Health Highlights: July 21, 2010

By on July 21, 2010

Here are some of the latest health and medical news developments, compiled by the editors of HealthDay:

Cost of Employer-Provided Health Insurance Up 54% Since 2000

Between 2000 and 2009, the average annual premium for family health coverage provided by employers increased about 54 percent, from an average of $8,437 (adjusted for inflation) to $13,027, says a new U.S. government report.

During that time, the average yearly premium for single plan coverage rose 41 percent, from $3,308 to $4,669, according to the latest News and Numbers from the Agency for Healthcare Research and Quality.

The analysis of data from the Medical Expenditure Panel Survey also found:

  • Half of the 59 million workers enrolled in employer-sponsored health plans had single coverage, 30.5 percent had family coverage, and nearly one-fifth had employee-plus-one coverage, which covers the worker plus one family member for a lower premium than full family coverage.
  • Among the 10 largest states, New York had the highest average premiums, ranging from $13,757 for family plans to $5,121 for single coverage. Ohio had the lowest average premiums, ranging from $11,870 for family coverage to $4,261 for single coverage.
  • Average annual worker contributions to premiums were $3,474 for family coverage (26.7 percent of the total cost), $2,363 for employee-plus-one coverage (26.1 percent of the total cost), and $957 for single coverage (20.5 percent of the total cost).
  • About 21 percent of workers with single coverage, 11 percent with family coverage, and 10 percent with employee-plus-one coverage paid nothing toward their health insurance premium.


Chicken Nuggets Sold at Wal-Mart May Contain Plastic Pieces

More than 91,000 pounds of frozen chicken nuggets sold at Wal-Mart are being recalled because they may contain pieces of plastic.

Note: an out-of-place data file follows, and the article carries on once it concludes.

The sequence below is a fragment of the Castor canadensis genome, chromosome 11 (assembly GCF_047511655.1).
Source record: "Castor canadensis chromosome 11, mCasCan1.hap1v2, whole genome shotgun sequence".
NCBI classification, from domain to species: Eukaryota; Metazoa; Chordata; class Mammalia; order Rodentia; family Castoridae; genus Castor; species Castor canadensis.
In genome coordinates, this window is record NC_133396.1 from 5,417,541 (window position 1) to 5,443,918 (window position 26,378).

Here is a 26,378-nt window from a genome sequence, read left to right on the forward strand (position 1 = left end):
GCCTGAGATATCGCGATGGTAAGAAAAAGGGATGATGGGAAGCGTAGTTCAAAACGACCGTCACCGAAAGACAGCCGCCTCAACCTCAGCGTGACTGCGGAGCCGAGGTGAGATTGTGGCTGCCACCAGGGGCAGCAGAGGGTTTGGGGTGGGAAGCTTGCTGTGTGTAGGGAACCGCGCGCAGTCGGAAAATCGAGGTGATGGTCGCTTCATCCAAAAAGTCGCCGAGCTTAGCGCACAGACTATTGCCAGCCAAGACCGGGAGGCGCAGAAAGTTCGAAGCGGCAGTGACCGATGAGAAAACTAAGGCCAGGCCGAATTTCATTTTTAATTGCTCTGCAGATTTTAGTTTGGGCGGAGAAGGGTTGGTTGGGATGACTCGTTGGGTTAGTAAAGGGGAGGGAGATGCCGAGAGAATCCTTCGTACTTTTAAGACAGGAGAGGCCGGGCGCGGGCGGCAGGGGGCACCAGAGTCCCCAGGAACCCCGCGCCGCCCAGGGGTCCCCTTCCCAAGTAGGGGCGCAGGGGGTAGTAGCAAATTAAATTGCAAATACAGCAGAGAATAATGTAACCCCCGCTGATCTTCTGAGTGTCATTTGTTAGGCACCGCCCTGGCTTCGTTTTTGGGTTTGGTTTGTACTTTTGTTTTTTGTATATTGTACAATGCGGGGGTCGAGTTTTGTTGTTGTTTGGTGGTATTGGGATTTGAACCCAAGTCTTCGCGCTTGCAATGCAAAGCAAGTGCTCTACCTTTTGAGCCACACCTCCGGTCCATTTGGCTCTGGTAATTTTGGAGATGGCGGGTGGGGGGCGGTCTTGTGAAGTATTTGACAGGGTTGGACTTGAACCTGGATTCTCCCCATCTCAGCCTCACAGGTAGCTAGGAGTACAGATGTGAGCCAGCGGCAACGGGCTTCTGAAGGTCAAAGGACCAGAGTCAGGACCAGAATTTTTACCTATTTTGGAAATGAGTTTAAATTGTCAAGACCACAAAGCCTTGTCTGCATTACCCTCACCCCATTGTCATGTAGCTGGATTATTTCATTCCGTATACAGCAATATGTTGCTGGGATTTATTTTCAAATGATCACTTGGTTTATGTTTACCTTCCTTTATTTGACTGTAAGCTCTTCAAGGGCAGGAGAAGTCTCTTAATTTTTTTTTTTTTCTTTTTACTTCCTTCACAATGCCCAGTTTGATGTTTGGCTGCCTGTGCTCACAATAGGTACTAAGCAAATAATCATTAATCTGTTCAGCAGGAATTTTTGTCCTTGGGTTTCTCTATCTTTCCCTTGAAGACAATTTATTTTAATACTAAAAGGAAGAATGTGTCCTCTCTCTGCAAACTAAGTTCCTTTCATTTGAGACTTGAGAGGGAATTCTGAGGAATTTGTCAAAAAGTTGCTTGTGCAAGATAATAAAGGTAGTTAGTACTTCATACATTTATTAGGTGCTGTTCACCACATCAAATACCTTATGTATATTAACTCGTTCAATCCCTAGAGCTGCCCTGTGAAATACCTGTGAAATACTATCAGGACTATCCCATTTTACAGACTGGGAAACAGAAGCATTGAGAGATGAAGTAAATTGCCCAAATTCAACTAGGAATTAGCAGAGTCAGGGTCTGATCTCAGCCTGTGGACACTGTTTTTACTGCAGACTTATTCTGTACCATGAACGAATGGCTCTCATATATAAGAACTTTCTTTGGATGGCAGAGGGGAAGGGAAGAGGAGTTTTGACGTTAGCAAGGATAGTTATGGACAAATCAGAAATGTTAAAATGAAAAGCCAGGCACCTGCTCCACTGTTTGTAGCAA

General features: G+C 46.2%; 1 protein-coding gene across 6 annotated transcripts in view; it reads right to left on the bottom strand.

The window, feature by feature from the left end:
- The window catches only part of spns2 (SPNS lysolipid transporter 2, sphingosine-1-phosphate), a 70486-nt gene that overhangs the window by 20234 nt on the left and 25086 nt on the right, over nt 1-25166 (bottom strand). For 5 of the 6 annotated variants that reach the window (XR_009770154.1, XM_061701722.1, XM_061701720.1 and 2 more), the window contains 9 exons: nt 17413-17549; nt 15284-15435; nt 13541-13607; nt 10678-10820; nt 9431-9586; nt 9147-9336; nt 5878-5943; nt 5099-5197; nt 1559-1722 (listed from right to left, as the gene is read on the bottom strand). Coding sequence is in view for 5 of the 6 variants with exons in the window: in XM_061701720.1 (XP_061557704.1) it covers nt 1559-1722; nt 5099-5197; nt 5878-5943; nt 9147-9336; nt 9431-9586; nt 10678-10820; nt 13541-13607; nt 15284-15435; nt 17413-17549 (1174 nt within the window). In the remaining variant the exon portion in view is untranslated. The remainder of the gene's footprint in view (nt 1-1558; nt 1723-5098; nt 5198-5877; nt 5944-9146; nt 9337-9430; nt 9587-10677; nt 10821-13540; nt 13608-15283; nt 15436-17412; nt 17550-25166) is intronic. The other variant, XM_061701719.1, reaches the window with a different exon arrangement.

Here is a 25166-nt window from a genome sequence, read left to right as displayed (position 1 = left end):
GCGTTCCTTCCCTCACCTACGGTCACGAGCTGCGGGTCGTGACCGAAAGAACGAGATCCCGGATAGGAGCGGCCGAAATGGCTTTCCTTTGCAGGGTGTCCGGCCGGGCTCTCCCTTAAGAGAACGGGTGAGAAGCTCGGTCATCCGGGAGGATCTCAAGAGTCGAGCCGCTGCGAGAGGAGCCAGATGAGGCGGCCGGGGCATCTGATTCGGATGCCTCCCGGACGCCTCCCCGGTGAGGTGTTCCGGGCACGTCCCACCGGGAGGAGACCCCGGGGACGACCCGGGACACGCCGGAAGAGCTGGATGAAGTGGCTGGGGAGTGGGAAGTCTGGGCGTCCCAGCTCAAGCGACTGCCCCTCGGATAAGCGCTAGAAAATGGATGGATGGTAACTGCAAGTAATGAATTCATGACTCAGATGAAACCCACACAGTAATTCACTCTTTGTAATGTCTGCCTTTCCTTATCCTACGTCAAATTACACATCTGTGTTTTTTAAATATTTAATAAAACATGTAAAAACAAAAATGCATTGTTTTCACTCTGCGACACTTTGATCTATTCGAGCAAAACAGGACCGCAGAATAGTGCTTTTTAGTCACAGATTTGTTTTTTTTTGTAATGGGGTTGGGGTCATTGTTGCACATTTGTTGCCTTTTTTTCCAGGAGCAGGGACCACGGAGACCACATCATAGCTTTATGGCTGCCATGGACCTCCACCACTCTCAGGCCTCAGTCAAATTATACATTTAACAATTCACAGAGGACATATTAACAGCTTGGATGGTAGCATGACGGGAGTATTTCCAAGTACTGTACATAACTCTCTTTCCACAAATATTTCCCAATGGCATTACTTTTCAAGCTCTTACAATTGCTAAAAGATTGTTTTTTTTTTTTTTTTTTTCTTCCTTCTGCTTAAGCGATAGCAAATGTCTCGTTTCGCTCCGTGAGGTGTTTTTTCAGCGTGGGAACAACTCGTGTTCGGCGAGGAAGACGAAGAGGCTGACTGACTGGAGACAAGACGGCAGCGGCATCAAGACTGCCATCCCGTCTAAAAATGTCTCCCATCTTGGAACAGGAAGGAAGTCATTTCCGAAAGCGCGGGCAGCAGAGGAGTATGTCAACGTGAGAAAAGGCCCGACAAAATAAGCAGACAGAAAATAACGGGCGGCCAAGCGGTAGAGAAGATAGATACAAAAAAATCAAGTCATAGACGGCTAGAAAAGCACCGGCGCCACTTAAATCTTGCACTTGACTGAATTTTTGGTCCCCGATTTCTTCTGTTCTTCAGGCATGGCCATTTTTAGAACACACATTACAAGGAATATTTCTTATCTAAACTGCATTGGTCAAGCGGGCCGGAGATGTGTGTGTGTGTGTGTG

The recall is for 1 lb., 13 oz. bags of “Great Value Fully Cooked Chicken Nuggets” distributed by Perdue Farms Inc., said the U.S. Department of Agriculture’s Food Safety and Inspection Service, reported CBS News and the Associated Press.

The recall was ordered after Perdue found small pieces of blue plastic in the chicken nuggets after receiving consumer complaints.


Questions Raised About Reprogrammed Adult Stem Cells

Reprogrammed adult stem cells may not offer an alternative to embryonic stem cells, according to new research.

Scientists believe that reprogrammed adult stem cells (called induced pluripotent stem cells) can be used as blank cells that can become any other type of cell. The new cells could then be used in stem cell treatments and for laboratory research.

Researchers at Children’s Hospital Boston genetically engineered adult cells in mice to imitate embryonic stem cells but found that the reprogrammed cells retained characteristics of the tissue they once were, ABC News reported.

“We’re finding that there’s a subtle memory of where the [adult] cells came from,” said Dr. George Daley, director of the stem cell transplantation program at Children’s Hospital Boston.

“We thought we could reset [blood cells] so we can make a bone tissue or other tissue types, and realized it did not make a bone tissue as well. But it did well going back to a blood cell,” Daley told ABC News.


California Whooping Cough Outbreak May Be Worst in 50 Years

Children, pregnant women and elderly people in California should get vaccinated against whooping cough in order to protect them against what may be the worst epidemic of the contagious disease in the state in 50 years, warn health officials.

So far this year, nearly 1,500 whooping cough (pertussis) cases have been reported in California, nearly five times the number of cases last year, said state epidemiologist Dr. Gil Chavez, the Los Angeles Times reported.

Five infants, all under three months old, have died of whooping cough so far this year and a sixth infant death was still being investigated Monday.

Chavez said that babies younger than six months are at greatest risk because even those who’ve been vaccinated against whooping cough have yet to develop immunity, the Times reported.

Three-quarters of infants who get whooping cough are infected by someone in their home, said Dr. Dean Blumberg, an associate professor of pediatric infectious diseases at UC Davis.

“That’s why it’s important to make sure their siblings and caregivers are protected,” he told the Times.

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